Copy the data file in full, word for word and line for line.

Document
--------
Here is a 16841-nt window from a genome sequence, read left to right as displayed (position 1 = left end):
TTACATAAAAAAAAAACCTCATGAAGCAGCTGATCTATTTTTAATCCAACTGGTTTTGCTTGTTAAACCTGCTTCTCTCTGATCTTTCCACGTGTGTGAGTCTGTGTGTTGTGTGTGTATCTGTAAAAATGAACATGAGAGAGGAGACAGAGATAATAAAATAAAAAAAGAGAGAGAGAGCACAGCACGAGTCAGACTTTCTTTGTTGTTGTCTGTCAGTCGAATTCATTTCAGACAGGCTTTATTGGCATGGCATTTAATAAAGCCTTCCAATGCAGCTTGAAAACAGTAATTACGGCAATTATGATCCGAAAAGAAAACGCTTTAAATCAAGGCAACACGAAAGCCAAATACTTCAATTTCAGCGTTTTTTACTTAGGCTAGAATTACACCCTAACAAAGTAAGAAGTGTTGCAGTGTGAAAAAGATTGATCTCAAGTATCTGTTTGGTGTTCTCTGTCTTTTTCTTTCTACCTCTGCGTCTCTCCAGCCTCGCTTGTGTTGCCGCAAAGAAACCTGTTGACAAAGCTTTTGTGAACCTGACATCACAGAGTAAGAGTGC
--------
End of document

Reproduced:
Here is a 16841-nt window from a genome sequence, read left to right as displayed (position 1 = left end):
TTACATAAAAAAAAAACCTCATGAAGCAGCTGATCTATTTTTAATCCAACTGGTTTTGCTTGTTAAACCTGCTTCTCTCTGATCTTTCCACGTGTGTGAGTCTGTGTGTTGTGTGTGTATCTGTAAAAATGAACATGAGAGAGGAGACAGAGATAATAAAATAAAAAAAGAGAGAGAGAGCACAGCACGAGTCAGACTTTCTTTGTTGTTGTCTGTCAGTCGAATTCATTTCAGACAGGCTTTATTGGCATGGCATTTAATAAAGCCTTCCAATGCAGCTTGAAAACAGTAATTACGGCAATTATGATCCGAAAAGAAAACGCTTTAAATCAAGGCAACACGAAAGCCAAATACTTCAATTTCAGCGTTTTTTACTTAGGCTAGAATTACACCCTAACAAAGTAAGAAGTGTTGCAGTGTGAAAAAGATTGATCTCAAGTATCTGTTTGGTGTTCTCTGTCTTTTTCTTTCTACCTCTGCGTCTCTCCAGCCTCGCTTGTGTTGCCGCAAAGAAACCTGTTGACAAAGCTTTTGTGAACCTGACATCACAGAGTAAGAGTGC